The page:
Recently, Father Raniero Cantalamessa, Preacher of the Papal Household, preached to 140 Poor Clares in Lerma. The visit by the Italian Capuchin was broadcast by the RAI network (Italian Radio and Television) in prime time in Italy. (SOURCE:


CNA reports that the Redemptorists have elected Fr. Michael Brehl, formerly the Provincial of the Edmonton-Toronto Province, as the new Superior General for the order.
Fr. Brehl, who was introduced to the Redemptorists while he was a university student, was impressed by their dedication to issues of peace and justice as well as their involvement with the poor. “So far,” he says in his online biography, “it’s been an exciting life – and it’s lived up to the promise I first experienced at Gerard House all those years ago.”
Father Brehl is the first Canadian to be elected Superior General of the Redemptorists, who were founded by St. Alphonsus Ligouri in 1732. Born in Toronto, Ontario, in 1955, he professed his vows as a Redemptorist on August 15, 1976 and was ordained to the priesthood on March 15, 1980.
Since finishing formation, completing a theology degree, and being ordained, Fr. Brehl has worked in numerous capacities. He has served as a parish priest, been on a retreat team, directed the Redemptorist's formation house and been elected to three terms as the Provincial of the Province of Edmonton-Toronto.
Fr. Brehl described getting to know the Redemptorists all over the word as one of the highlights of his experience.
In his free time, Fr. Brehl writes, “I’ve always tried to stay active – and I enjoy sports of many kinds: cycling, running, squash, golf. As well, I like reading, crossword puzzles, and movies.” He says he has made many good friends in different places and that he values cultivating those relationships.
For the next six years, Fr. Michael Brehl will be living in Rome at the Redemptorist General House, executing his duties as the Superior General. (SOURCE:



CISA reports that the National Union of Somali Journalists has strongly condemned a wave of arrests of journalists and media house raids across Southern Somali regions last week.According to Eastern Africa Journalists Agency (EAJA) press statement, A group of armed men loyal to the Al-Shabaab administration in Baidoa town, the regional headquarters of Bay region stormed Warsan Radio compound late Saturday October 31, and detained one of the reporters. Warsan Radio was ordered closed on October 21, indefinitely by the Al Shabaab administration.Journalist Muhyadin Husni, a reporter with Warsan Radio who is also the regional correspondent for Shabelle Media Network is still in custody and the Al-Shabaab administration is yet to comment on the reason of his arrest.“A group of masked armed men came to the radio station on Saturday afternoon and arrested our reporter Muhyadin Husni,” said Hilal Sheik Shuayb, the Director of Warsan Radio in Baidoa.“The armed men are still within the radio compound and they have taken the keys to the radio station from the guards,” Hilal said. In the capital Mogadishu, a Somali war photographer and Award winning journalist, Mohamed Dahir, an AFP photo reporter, and Mohamoud Muktar Koofi, a Universal TV cameraman, were kept for 48 hours in a detention centre at Villa Somalia by the government soldiers.The journalists were said to have allegedly been taking photographs of African Union tankers firing Bakara market, after insurgents attacked the bases of the government forces and that of the African Union (AU) peacekeepers along Maka Al-Mukarama road on Wednesday morning.Before they were detained, the police were ordered to erase the films and photographs, according to the journalists.“They did not torture us, but they interrogated us on Wednesday night around 2:00 am, alleging we were Al-Shabaab spies. That was the most difficult case we faced during our detention.” Dahir said.The journalists were later released upon the intervention of Yusuf Mire Seeraar, a Somali MP who heard of the arrest on Thursday. (SOURCE:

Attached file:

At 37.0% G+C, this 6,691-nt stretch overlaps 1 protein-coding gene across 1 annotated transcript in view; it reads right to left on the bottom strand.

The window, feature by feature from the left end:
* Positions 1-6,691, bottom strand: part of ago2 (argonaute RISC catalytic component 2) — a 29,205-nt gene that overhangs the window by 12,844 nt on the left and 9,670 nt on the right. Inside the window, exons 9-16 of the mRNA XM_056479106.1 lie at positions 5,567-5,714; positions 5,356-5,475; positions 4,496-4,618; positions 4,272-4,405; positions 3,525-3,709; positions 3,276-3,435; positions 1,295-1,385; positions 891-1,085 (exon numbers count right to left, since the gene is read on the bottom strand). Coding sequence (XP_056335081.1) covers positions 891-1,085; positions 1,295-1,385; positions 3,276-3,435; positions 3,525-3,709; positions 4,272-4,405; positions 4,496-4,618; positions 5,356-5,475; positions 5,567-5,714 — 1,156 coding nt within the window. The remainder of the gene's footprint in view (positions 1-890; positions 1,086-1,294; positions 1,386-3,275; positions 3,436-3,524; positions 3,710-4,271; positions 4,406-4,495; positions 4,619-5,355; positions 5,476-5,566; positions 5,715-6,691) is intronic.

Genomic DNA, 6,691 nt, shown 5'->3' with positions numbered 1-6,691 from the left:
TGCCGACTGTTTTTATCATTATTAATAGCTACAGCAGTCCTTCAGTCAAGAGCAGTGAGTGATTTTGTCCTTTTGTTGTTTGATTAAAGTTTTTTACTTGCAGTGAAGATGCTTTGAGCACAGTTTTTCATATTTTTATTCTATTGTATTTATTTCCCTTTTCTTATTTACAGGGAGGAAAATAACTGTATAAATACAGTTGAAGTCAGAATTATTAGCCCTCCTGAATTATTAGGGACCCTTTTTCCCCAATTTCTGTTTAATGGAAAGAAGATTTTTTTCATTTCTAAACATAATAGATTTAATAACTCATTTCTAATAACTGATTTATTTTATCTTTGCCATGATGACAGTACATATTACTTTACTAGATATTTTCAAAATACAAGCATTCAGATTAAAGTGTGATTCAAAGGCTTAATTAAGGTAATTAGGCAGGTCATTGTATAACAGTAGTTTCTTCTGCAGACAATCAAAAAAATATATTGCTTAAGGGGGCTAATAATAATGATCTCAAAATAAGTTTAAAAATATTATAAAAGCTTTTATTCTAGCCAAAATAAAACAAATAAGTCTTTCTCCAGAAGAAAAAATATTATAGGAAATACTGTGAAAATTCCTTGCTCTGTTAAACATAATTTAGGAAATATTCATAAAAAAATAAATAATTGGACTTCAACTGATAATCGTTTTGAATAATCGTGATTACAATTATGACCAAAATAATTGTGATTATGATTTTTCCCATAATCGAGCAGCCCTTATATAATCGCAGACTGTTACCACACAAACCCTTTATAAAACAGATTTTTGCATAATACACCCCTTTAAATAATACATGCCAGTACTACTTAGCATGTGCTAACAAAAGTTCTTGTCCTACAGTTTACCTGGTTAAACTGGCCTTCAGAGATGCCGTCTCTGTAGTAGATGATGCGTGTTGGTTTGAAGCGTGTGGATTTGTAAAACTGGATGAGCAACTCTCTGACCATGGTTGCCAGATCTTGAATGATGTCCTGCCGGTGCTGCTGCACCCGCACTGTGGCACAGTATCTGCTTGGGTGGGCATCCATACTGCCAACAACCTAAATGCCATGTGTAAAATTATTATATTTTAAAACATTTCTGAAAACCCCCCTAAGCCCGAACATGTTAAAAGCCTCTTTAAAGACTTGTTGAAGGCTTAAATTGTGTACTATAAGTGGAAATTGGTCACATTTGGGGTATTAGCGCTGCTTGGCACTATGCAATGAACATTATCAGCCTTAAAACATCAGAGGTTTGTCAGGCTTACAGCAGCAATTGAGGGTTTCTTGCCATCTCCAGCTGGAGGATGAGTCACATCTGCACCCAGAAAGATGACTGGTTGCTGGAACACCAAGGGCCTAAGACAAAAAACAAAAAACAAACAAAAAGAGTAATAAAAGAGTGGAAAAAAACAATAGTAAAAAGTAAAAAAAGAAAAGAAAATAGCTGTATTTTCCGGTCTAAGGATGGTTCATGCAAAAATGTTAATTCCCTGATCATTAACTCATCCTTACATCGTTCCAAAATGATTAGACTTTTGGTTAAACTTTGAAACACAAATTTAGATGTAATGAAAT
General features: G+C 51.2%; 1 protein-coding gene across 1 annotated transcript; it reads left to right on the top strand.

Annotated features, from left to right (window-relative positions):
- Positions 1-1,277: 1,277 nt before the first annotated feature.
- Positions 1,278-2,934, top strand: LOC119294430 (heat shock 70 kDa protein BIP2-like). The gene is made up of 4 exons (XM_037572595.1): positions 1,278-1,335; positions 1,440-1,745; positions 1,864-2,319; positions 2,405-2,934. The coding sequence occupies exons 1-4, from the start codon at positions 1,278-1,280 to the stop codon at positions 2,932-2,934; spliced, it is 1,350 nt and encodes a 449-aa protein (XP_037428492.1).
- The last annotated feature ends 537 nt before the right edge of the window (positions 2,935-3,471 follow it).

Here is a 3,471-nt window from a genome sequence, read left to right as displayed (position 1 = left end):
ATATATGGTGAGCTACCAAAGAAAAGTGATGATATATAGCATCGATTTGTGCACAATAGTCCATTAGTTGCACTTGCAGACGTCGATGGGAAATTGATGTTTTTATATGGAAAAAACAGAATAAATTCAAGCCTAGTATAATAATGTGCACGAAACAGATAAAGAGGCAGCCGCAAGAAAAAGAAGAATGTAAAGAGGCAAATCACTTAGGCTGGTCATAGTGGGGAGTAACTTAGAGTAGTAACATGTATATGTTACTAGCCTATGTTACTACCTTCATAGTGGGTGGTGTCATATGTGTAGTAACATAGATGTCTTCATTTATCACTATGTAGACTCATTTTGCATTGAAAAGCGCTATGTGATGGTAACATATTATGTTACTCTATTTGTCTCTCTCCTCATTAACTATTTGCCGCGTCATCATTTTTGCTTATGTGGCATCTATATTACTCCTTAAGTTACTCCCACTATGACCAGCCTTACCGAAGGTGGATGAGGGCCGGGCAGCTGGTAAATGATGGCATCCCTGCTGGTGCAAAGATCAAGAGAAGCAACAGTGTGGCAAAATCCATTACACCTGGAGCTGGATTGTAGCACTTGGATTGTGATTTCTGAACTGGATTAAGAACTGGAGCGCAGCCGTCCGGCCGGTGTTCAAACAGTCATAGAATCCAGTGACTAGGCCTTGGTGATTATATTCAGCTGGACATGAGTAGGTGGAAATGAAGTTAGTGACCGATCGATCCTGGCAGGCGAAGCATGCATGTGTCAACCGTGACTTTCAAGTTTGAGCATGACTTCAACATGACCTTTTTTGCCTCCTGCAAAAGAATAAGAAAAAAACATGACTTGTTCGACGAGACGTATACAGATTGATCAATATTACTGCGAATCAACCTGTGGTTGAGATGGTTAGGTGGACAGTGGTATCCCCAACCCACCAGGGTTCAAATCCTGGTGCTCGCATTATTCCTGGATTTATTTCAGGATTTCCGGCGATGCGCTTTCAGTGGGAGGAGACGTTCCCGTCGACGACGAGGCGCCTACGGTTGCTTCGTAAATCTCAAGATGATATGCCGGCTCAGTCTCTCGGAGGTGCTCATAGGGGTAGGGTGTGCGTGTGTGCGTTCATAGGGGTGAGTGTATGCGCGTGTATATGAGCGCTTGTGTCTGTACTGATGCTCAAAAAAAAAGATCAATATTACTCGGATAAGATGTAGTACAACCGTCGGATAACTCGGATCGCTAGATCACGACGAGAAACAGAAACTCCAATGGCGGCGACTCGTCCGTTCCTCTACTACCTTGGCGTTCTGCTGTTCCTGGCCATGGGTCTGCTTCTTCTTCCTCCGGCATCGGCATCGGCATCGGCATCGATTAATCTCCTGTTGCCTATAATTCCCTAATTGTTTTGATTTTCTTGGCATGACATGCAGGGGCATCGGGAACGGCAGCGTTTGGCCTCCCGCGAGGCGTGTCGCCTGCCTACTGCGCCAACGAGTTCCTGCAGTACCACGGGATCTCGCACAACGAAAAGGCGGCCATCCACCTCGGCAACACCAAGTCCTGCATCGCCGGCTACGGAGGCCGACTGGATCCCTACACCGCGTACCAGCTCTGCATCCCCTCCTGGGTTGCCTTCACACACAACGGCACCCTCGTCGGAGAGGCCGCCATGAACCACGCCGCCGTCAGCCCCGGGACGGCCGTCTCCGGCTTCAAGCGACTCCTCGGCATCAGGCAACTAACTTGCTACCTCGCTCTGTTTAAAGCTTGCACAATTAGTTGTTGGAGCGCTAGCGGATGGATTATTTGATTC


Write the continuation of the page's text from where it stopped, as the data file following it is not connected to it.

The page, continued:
UCAN reports that priests have joined civic groups in demonstrating against police brutality after video footage was released apparently showing a policeman assaulting a mentally challenged youth, resulting in his death by drowning.

Two priests and a nun join civic groupsin protesting against police brutality
"People are tired and scared of the immunity enjoyed by the police force," said Father Terrence Fernando of Colombo archdiocese.
The video, released on television and the Internet, showed the youth chased into the sea by policemen wielding sticks, with one policeman actually hitting him.